Part-time Traveller, Full-Time Brummie

Accommodation Review: Dales Cottage, Hawes

After a year off from our January minibreak tradition, we decided to extend our festive annual leave into the New Year and celebrate the start of 2022 in the Yorkshire Dales. A completely new area for us to explore, we booked the cosy Dales Cottage in Hawes via AirBnB.

Fancy an Airbnb stay? If you’re a first time booker, you can get money off your first trip here!

Location, location, location

Dales Cottage is located in the tiny hamlet of Appersett, which is about a mile outside of Hawes. Meaning “a pass between mountains”, Hawes is one of England’s highest towns, 850 feet above sea level. Gushing waterfalls flow through the centre of the town, with mellow stone cottages on each side. But above all, it’s famous for it’s cheese – home of Wallace & Gromit’s favourite (and mine), Wensleydale.

Appersett makes a perfect starting point for some beautiful short hikes in the Yorkshire Dales, including Hardraw, Cotterdale and Great Shunner Fell.

Dales Cottage: A Tour

Although you can enter Dales Cottage via a door which opens straight into the lounge (opposite the designated parking space), we entered on the other side of the building at the request of our host Samantha. There’s a tile-floored hallway and a wooden bench, perfect for ridding ourselves of our snow-covered boots. A step down and there’s a cosy lounge, with dark ceiling beams, a wood-burner and comfy sofas. We’ve had varying degrees of success with wood-burners, but after our safari tent experience last year we’ve become quite the experts. I provided us with a roaring fire to be proud of on the first night.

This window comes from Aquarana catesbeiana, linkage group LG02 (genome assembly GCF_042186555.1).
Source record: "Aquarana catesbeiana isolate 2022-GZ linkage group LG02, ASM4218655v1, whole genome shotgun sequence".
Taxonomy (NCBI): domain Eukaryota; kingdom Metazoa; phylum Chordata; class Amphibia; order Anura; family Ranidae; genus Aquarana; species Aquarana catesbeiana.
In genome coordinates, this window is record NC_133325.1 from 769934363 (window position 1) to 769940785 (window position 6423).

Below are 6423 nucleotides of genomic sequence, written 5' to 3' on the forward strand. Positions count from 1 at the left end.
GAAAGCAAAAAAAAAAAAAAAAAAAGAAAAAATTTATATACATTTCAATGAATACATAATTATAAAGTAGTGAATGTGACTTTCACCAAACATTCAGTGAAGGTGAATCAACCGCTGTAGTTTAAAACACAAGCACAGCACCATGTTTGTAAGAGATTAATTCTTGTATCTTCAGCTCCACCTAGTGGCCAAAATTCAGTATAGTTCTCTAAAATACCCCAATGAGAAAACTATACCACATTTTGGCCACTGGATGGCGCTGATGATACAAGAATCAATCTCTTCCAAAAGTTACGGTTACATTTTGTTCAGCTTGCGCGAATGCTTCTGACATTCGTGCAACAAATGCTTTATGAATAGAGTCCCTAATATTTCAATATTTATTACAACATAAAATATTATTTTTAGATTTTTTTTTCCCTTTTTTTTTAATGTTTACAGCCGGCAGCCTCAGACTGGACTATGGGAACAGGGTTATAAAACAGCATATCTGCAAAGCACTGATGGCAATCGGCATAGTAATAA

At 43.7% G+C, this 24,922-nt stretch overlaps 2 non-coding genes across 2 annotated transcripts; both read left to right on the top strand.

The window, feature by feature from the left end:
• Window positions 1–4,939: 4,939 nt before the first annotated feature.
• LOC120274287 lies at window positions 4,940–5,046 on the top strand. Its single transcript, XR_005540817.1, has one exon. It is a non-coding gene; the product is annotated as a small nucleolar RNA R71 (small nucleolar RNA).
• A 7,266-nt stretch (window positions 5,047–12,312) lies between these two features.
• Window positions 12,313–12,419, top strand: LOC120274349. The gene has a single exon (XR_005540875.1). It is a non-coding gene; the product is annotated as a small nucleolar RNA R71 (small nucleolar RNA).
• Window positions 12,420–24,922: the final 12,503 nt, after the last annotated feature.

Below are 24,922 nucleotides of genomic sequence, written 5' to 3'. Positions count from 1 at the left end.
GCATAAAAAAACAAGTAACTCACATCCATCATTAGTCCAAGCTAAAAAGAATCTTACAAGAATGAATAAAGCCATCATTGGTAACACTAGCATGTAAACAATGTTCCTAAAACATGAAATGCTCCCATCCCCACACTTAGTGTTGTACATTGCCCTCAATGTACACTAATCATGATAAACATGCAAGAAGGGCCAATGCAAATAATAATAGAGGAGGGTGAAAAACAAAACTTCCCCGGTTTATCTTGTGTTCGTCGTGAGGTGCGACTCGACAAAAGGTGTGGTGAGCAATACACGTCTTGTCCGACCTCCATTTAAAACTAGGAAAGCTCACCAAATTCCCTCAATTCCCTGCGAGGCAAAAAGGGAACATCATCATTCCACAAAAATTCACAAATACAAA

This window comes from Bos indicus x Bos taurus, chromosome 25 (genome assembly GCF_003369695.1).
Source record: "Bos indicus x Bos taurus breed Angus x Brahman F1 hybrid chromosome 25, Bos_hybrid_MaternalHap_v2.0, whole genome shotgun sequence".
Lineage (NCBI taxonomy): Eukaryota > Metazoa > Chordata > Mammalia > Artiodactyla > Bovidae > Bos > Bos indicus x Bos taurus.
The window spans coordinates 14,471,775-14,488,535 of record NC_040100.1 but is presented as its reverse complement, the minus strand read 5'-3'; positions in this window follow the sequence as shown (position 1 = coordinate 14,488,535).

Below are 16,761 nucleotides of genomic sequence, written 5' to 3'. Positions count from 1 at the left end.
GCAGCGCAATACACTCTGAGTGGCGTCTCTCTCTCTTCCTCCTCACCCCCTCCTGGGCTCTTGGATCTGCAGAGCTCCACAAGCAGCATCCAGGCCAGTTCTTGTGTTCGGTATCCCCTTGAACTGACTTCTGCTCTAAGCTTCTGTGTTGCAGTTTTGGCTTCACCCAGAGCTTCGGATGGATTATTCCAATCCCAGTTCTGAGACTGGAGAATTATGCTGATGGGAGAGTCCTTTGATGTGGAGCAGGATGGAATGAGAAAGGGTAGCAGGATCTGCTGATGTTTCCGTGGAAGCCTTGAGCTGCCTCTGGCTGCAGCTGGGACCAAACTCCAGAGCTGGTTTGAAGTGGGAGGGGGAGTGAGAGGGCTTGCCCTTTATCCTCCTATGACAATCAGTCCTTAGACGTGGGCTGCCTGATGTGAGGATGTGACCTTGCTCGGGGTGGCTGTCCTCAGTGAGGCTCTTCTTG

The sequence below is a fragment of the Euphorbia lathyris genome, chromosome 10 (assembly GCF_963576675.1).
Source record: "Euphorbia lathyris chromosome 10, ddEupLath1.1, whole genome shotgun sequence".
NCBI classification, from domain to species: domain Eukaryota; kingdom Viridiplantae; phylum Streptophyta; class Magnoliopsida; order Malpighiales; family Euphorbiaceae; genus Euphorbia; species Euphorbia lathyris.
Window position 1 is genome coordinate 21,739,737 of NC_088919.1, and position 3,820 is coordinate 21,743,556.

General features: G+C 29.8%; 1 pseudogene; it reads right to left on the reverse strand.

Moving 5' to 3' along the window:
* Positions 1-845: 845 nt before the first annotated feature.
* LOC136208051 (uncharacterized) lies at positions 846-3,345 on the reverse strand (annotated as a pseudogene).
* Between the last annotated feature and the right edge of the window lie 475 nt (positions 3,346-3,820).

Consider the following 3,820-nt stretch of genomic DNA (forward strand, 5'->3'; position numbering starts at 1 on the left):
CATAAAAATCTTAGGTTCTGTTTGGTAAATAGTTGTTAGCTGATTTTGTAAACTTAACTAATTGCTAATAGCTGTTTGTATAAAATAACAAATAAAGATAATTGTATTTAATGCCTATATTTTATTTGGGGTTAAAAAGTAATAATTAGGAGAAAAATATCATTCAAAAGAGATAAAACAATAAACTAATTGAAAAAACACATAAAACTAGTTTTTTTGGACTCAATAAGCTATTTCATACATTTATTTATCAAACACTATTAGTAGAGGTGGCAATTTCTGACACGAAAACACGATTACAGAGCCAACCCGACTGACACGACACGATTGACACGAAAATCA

A chunky wooden door leads into a well equipped, light and airy kitchen. A quick inspection of the cupboards reveals teabags, which immediately puts it one star ahead of Thimble Cottage. I open every door and drawer, giving Mr Fletche a running commentary as I go. The other door from the lounge leads back into the hallway, and up a carpeted staircase. The first door from the landing reveals the long narrow bathroom. Naturally, I’ve selected a cottage with a bath, and packed my bubble bath accordingly.

Bedroom one is a spacious double with a brass bedstead. If one of us snores, this is where the other will end up. The front bedroom has a queen bed, made up of two zip and link beds so various sleeping configurations are possible. It has a large old-fashioned wardrobe which looks like it may lead to Narnia. It doesn’t.

Dales Cottage even has a small patio with seating. Probably lovely in summertime. Not really required in sub-zero January.

We paid £361 for 4 nights in January. Dales Cottage has two bedrooms, one bathroom, parking for one car and is dog-friendly (one well-behaved dog only!).

Staying in Hawes

Being the first week of the New Year, some of the local eating and drinking establishments were still enjoying an extended festive break. After all, who goes on holiday in Yorkshire in January?

It’s an easy mile walk from Dales Cottage to Hawes. You can either make your way along the main road (A684) or follow the public footpath which winds it’s way alongside Widdale Beck before heading down into the town. If you’re taking the road, be aware that there is no public footpath so make sure that you’re visible to oncoming traffic, particularly after dark.

We ate at the White Hart Inn, in a cosy bar area with open fire. I’ll forgive them the fake wood-panel effect wallpaper. The food was good, home-cooked pub grub, and we had the opportunity to sample local ales (Black Sheep Brewery, Wensleydale Brewery), and local gin. A bottle of the Black Sheep gin may have accidentally fallen into my shopping basket when picking up supplies at local artisan grocery store Elijah Allen & Son. We’d have returned to the White Hart for Sunday lunch had they not been closing for a winter break.

Exploring the Yorkshire Dales and beyond

The intention of our post-New Year minibreak was to relax and enjoy different scenery after working throughout the festive period (I use the term working quite loosely here). Therefore we didn’t pack the itinerary with lots of places to visit. But this short break made us realise that there is so much to see and do in the area, and we definitely plan to return later on in the year.